After a one year-hiatus, a 100-year-old tradition returned to Williamsburg this past week. The Our Lady of Mount Carmel Feast transformed multiple blocks along North 8th Street and Havemeyer Street into festival grounds, bringing food, prayer, and a massive dancing parade to North Brooklyn throughout the week-long celebration.
Our Lady of Mount Carmel first celebrated the feast in 1903, when a large number of immigrants from the Nolani region of Italy brought the tradition with them from their old country to their new home in Brooklyn. The feast itself dates back to the 5th century A.D. when Saint Paulinus — the patron saint of the Nolani people — returned home to Italy after a long and dangerous mission to North Africa.
The tradition has been handed down from generation to generation ever since, a homecoming of sorts for the Nolani community.
That theme of homecoming was extremely apparent this year. After taking a year-off due to the COVID-19 pandemic, Our Lady of Mount Carmel was finally able to celebrate their ancestral festival once again.
“The Our Lady of Mount Carmel Feast, the best feast in Brooklyn, is back bigger and better than ever,” said Monsignor Jamie Gigantiello, Pastor of Our Lady of Mount Carmel. “The parish, the community, and so many others are very much looking forward to the return of such a grand and special tradition.”
The feast began on Wednesday, July 7 with a Mass at Our Lady of Mount St. Carmel, ushering in a week full of food vendors, carnival games, and reunion. However, the solemnity of the occasion was not lost on those present. This year’s feast included a special Novena (a nine-night prayer) dedicated to those who have died from the Coronavirus, front line workers and military personnel, and for those who feel disconnected from the Catholic Church.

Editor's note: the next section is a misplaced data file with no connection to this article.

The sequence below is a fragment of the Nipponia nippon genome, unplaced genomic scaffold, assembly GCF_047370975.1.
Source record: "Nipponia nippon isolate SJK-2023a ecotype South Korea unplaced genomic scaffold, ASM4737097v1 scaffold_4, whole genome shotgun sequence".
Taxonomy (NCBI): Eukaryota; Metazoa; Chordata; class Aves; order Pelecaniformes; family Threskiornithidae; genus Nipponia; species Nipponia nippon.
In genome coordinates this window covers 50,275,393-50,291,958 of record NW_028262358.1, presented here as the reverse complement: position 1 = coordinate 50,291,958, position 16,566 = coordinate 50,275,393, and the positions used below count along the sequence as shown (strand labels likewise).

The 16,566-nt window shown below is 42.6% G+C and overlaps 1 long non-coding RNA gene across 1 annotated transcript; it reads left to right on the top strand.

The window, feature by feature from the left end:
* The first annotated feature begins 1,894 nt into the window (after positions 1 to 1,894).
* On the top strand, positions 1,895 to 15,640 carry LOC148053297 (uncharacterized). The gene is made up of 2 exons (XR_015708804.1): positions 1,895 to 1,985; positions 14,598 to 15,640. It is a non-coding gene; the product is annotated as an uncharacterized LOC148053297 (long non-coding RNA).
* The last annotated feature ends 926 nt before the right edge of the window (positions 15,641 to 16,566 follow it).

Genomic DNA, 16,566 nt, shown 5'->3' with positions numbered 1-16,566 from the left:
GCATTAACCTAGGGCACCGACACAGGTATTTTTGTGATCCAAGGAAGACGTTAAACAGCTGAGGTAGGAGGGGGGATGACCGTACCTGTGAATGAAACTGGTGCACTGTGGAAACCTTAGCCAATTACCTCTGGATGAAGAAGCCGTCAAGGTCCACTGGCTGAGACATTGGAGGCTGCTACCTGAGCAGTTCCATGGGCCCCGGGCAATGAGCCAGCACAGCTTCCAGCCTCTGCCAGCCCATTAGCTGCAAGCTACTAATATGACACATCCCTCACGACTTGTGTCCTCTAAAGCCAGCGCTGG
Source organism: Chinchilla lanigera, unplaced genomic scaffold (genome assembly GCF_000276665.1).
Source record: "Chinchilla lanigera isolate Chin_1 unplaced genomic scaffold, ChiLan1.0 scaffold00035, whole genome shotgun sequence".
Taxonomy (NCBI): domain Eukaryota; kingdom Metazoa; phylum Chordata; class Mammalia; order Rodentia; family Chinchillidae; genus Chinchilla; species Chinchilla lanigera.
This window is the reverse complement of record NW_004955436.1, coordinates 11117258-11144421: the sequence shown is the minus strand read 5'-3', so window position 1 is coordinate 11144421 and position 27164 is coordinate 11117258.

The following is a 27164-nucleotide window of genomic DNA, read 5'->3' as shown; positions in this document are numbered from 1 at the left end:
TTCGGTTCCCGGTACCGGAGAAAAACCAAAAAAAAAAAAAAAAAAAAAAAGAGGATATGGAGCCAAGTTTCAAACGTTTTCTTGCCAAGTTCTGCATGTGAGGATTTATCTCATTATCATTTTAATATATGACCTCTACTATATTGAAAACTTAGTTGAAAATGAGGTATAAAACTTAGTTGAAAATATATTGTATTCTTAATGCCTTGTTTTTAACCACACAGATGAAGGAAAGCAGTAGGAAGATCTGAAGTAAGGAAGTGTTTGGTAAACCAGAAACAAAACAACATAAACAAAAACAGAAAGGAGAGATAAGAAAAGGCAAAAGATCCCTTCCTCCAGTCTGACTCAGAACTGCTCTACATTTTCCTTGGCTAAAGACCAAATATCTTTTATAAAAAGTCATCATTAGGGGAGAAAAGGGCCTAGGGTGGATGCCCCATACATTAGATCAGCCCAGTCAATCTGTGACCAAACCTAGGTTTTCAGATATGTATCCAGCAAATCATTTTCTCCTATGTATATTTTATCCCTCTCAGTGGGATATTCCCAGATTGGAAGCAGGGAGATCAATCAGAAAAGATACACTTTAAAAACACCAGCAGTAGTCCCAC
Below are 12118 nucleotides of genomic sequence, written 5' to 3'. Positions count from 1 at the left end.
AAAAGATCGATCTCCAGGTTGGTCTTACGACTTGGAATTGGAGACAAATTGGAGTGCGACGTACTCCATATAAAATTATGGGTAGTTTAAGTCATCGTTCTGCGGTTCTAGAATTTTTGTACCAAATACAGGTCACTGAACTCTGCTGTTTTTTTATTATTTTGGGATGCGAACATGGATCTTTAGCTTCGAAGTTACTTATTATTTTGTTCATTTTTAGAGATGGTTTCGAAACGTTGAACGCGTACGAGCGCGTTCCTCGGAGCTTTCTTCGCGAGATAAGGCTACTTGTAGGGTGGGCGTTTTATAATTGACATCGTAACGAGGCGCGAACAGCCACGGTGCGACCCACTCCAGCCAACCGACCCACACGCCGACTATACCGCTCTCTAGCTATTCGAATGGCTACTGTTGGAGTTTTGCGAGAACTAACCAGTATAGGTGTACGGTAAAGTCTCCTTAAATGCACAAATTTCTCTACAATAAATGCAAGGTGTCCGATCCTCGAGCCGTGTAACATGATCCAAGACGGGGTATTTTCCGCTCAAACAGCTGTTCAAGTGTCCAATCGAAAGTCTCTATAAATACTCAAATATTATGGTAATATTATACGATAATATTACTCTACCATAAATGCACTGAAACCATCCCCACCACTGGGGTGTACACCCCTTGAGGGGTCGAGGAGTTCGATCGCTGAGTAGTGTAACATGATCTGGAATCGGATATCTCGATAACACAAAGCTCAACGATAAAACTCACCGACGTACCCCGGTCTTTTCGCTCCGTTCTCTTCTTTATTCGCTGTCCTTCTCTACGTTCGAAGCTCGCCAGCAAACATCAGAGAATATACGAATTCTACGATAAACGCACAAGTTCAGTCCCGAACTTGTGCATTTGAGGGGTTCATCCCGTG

After the introductory Mass, the Feast began in earnest. For many of the vendors present on North 8th Street, this year’s celebration also felt like a homecoming after a year without street festivals.
Our paper spoke with Marie and Alexander, a mother and son duo working for the catering company Rancho Mateo, about the festival’s return.
“We are so happy,” said Marie. “We do all the festivals around here. The Puerto Rican Festival, Fiesta del Sol. They all took last year off and it felt like the world was ending.”
“We do this festival every year,” Alexander chimed in. “Now we are coming back stronger than ever.”
The highlight of the week came on Sunday afternoon with the famous Giglio Procession. The Giglio (derived from the Italian word for lilies) is a seven-story tower adorned with paper-mâché flowers, a crucifix, and an image of St. Paulinus.
Accompanied by a band playing traditional Tarantella music, the procession enlisted over 100 men from the Our Lady of Mount Carmel parish to hoist the massive tower — with the band and Monsignor onboard — and parade it throughout the festival.
“We come together today in the spirit of joy and happiness,” Monsignor Gigantiello said while blessing the Giglio. “We are truly thankful for being here today, to be able to celebrate our feast and the lifting of the Giglio. It has been a rough year and a half, but we are here because of God’s grace.”
He continued: “As we lift our Giglio, we lift it in honor of all of our loved ones that have gone before us. May we continue to celebrate the lifting of the best Giglio in the world and the best feast in all of New York City.”
Throughout the procession, onlookers cheered and danced and sang along to the folk tunes that the band played. Monsignor Gigantiello even got in on the action, clapping his hands and dancing a little jig atop the massive float.
This year’s feast was enhanced even further by Italy’s victory in the UEFA European Championship (the EURO Cup) Sunday afternoon. When the game concluded, the sea of people at Mount Carmel erupted, waving Italian flags and jerseys as the Giglio paraded down the streets of Williamsburg once more.